Fire in the belly. Pepper-eating contest in Fort Mill was almost a dead heat.

Their eyes started watering around the time they ate the Peaches and Scream hot pepper. A glass of cold milk and a roll of paper towels sat next to the contenders. Sweat and tears ran down their faces.

Nearly a dozen pepper-eating stars from around the world made their way Saturday to Fort Mill for the inaugural Smokin’ Ed’s Pepper Eating Challenge at the Puckerbutt Pepper Company.

The most sought-after pepper, however, was Fort Mill’s own Carolina Reaper, the world record holder since 2013 as the world’s hottest pepper. Ed Currie, owner of Puckerbutt, stood proudly by as the contenders grimaced while they ate the Reaper.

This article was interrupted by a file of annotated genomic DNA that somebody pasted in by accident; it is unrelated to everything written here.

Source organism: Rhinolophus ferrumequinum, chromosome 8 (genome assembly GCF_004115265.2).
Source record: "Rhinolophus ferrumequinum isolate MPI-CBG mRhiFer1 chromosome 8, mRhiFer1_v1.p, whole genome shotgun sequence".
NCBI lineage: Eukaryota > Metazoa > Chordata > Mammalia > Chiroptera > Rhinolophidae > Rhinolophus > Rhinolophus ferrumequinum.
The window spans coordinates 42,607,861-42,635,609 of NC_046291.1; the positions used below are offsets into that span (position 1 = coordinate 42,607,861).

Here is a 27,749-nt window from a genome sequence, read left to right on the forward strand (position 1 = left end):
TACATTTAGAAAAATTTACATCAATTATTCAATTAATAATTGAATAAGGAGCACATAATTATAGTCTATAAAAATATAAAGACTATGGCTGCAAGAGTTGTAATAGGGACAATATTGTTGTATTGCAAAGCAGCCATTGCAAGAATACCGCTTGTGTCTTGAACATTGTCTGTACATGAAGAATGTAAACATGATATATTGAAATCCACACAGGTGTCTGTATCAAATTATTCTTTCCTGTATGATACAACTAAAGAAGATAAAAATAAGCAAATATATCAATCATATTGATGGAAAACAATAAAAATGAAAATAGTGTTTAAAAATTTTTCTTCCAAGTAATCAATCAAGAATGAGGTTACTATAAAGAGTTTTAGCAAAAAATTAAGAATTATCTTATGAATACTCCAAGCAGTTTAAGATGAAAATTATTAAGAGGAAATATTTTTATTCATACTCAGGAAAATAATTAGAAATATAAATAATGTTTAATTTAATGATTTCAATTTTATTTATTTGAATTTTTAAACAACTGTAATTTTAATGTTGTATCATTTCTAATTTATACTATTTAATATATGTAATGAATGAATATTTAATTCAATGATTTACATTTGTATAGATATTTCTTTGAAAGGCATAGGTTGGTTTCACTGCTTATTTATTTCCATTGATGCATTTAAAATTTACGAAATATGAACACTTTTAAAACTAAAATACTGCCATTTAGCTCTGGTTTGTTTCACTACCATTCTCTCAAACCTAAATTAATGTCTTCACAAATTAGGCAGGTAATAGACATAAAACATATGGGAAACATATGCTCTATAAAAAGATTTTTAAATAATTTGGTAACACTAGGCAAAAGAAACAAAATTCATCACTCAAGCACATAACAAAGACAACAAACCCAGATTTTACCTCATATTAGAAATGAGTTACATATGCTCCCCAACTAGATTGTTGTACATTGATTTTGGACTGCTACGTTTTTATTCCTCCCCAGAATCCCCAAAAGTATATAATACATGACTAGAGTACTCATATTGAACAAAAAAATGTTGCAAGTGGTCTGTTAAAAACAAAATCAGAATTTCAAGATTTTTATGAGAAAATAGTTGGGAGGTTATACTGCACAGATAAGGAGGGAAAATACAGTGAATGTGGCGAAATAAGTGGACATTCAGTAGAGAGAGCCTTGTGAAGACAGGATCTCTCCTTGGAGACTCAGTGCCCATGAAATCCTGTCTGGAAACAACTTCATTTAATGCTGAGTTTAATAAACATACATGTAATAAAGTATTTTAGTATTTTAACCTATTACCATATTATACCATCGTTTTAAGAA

Eleven competitors started the challenge with laughter and confidence. Their faces turned bright red and they started to sweat. As camera crews filmed a documentary about the event, an overheated competitor took off his shirt.

One-by-one, competitors dropped out. The crowd cheered.

The announcer told one participant that while he “so very, very impressed, he was also so very, very worried.”

As a scare tactic, the announcer told the group the pepper they were about to eat “tastes like hatred and pain and vitriol and evil.” A hot pepper chocolate bar didn’t ease the burn as they ate through a dozen rounds of peppers.

The two lone hold-outs, a man and a woman, raced to “clean their mouths” as they chewed swiftly. Dustin Johnson of Las Vegas finished his pepper seconds before Bella Peters of Cleveland, Ohio. Johnson won the $1,000 first prize and trophy that looked like a pepper.

While she didn’t take top prize, Currie decided Peters also deserved accolades and wrote her a check for $1,000.

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Tracy Kimball is a visual journalist for The Herald, covering York, Chester and Lancaster counties. She has worked at The Herald for 11 years. She graduated from Winthrop University and has lived in Rock Hill for 20 years.